Future of Priestly Ministry
Optional Celibacy
Priest Shortage at a Glance



FACT: There is an acute worldwide shortage of priests.

  • According to Vatican statistics, between 1975 and 2008 the world's Catholics increased by 64% from 709.6 million to 1.166 billion, but the number of priests increased by only 1% from 404,783 to 409,166. (Center for Applied Research in the Apostolate (CARA) at Georgetown University)

  • In 2008, nearly 49,631 of the world’s 218,865 parishes did not have a resident priest. (CARA)

  • According to a 2008 Center for Applied Research in the Apostolate study, half of the 19,302 active diocesan priests in the U.S. plan to retire by 2019.  We are ordaiining about 380 new diocesan priests each year.  In just eight years, we will have only 13,500 active diocesan priests to serve our 18,000 parishes, presuming ordinations remain constant, as they have over a decade.

What can we do?

Optional Celibacy Project - return to the practice of priesthood that welcomes both married and celibate men

Women Deacons Project - recognize the ministry and leadership of women

A Million Voices Project - encourage dialogue about lay leadership and the ministry of women

Save Our Parish Community Project - keep vibrant parish communities alive with sacramental life to serve the growing Catholic population

Here are projections of the net loss of priests in your diocese by the year 2005 as found in Richard Schoenherr and Lawrence Young's book, Full Pews and Empty Altars (University of Wisconsin Press, 1993).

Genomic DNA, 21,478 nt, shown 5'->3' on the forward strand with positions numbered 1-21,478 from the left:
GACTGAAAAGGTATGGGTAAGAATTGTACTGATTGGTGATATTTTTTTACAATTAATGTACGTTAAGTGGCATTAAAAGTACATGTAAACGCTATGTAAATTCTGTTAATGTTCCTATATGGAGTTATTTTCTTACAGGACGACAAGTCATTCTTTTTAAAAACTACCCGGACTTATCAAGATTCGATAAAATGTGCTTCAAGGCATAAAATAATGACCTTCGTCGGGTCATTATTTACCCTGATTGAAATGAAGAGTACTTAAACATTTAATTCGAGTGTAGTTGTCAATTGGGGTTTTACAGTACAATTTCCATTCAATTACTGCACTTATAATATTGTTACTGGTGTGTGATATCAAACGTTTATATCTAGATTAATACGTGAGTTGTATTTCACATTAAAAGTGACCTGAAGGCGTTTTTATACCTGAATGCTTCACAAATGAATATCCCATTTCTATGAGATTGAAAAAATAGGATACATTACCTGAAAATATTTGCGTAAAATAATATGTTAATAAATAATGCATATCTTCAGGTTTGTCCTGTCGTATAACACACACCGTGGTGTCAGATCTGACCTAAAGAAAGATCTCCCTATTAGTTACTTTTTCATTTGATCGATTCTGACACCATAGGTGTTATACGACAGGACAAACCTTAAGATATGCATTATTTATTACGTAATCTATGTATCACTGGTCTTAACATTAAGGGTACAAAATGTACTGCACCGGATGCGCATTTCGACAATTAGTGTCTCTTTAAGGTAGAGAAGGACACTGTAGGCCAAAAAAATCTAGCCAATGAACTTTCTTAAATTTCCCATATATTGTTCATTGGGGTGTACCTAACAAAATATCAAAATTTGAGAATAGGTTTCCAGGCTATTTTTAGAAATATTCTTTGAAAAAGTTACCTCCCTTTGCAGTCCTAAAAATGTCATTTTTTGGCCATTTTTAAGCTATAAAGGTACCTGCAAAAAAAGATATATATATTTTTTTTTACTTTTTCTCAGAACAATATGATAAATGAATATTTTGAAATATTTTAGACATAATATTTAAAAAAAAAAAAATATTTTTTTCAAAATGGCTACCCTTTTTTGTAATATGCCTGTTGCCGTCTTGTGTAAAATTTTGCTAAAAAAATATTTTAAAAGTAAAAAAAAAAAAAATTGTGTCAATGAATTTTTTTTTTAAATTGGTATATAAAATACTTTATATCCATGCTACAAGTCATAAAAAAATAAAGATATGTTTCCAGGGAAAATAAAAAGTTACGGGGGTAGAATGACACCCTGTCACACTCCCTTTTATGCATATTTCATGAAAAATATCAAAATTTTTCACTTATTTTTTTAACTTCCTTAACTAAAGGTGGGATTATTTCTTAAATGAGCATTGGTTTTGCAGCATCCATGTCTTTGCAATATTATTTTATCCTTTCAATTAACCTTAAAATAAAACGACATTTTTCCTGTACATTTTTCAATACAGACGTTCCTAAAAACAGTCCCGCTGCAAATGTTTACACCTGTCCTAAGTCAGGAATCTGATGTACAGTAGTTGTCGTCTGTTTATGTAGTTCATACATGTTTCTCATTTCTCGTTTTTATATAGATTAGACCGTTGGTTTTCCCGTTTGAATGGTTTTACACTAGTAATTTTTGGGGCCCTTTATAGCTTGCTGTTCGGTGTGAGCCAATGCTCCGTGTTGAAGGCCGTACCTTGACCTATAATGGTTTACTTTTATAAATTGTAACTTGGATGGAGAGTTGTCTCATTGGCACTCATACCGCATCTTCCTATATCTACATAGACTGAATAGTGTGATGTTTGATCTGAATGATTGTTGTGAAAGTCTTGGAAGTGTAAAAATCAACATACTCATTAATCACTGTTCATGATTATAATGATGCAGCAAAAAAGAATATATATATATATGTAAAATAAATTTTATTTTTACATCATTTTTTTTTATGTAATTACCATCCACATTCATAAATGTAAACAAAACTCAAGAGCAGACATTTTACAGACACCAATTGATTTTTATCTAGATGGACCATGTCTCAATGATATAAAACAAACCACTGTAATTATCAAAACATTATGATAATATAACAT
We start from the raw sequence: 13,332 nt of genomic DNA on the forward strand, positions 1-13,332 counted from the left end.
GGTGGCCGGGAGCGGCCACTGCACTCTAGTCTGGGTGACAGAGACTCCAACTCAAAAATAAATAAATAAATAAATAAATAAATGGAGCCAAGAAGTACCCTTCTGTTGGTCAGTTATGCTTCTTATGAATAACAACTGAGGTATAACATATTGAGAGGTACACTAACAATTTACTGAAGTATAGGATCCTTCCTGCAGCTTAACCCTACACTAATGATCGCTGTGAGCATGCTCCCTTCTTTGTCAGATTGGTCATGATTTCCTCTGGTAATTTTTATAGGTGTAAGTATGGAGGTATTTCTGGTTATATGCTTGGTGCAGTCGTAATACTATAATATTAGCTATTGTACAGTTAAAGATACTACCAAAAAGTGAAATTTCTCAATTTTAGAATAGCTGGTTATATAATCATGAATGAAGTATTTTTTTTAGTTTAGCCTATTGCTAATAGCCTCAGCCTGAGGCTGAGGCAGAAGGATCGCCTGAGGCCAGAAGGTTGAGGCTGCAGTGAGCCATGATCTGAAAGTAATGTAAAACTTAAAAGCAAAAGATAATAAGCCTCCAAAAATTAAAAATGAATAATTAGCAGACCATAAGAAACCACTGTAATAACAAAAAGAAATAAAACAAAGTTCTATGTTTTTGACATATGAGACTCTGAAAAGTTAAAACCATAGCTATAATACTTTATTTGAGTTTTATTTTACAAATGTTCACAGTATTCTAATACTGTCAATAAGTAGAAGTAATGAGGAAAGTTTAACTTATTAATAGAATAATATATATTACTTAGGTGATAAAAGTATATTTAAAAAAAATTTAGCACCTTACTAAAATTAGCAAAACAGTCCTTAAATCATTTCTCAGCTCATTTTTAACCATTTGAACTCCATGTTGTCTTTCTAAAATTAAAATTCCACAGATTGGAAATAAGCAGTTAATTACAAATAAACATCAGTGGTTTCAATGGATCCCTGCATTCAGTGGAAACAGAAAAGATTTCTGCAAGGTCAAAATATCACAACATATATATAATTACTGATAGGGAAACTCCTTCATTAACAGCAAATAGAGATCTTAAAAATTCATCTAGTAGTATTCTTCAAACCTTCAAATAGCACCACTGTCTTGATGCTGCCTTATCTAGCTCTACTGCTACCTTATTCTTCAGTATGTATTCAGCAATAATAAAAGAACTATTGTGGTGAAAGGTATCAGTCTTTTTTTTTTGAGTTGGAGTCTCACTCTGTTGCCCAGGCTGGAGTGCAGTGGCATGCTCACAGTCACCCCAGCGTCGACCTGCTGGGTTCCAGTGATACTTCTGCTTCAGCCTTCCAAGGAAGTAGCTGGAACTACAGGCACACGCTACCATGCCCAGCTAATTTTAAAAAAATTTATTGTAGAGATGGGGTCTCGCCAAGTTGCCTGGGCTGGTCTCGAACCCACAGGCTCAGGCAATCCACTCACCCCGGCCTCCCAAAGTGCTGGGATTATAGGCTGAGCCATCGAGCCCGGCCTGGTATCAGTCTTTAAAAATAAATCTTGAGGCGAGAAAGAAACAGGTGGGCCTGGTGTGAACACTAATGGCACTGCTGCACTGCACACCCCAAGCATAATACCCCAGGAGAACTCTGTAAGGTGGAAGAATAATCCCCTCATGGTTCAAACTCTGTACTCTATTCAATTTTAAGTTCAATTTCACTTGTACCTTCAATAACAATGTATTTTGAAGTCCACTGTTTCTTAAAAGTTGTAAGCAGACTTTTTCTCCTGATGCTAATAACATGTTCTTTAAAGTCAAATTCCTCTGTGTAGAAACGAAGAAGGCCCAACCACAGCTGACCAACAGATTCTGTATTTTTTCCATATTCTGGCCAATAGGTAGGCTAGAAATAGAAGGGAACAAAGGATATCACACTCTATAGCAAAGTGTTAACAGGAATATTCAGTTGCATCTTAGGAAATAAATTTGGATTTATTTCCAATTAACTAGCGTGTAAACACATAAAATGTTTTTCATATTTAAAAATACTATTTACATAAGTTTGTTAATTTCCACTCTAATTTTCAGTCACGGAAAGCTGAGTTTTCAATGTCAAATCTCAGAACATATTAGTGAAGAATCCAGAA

(Individual projections for smaller dioceses may fluctuate dramatically because "According to the 'law of large numbers,' a strong trend becomes evident only after observing larger and large numbers of relevant events....Thus, recording thousands upon thousands of transition events in many dioceses over many years has revealed the national trends in the demographic transition of the clergy," p. 76, Full Pews and Empty Altars. )

These projections were recently extended to 2015 by Professor Lawrence Young, who compared his study projections for 1995 with the actual numbers reported in the 1995 Official Catholic Directory. He found a less than one percent difference. By the year 2015 Young predicts a loss of more than 16,000 priests in the U.S., a decline of nearly 46%.

Aside from the net loss of priests, our priest population is aging, so that by the year 2005, U.S. priests will be older with almost half being 55 or above and only one in eight under 35. To compound the crisis, the total number of U.S. Catholics is expected to increase by 65% in the same period.

Currently 27% of U.S. parishes do not have a resident priest according to the 2000 study done by the US Bishops. An estimated 58,000 parishes and 112,000 mission stations worldwide are without a priest according to the 1997 Vatican Statistical Yearbook.

View the statistics.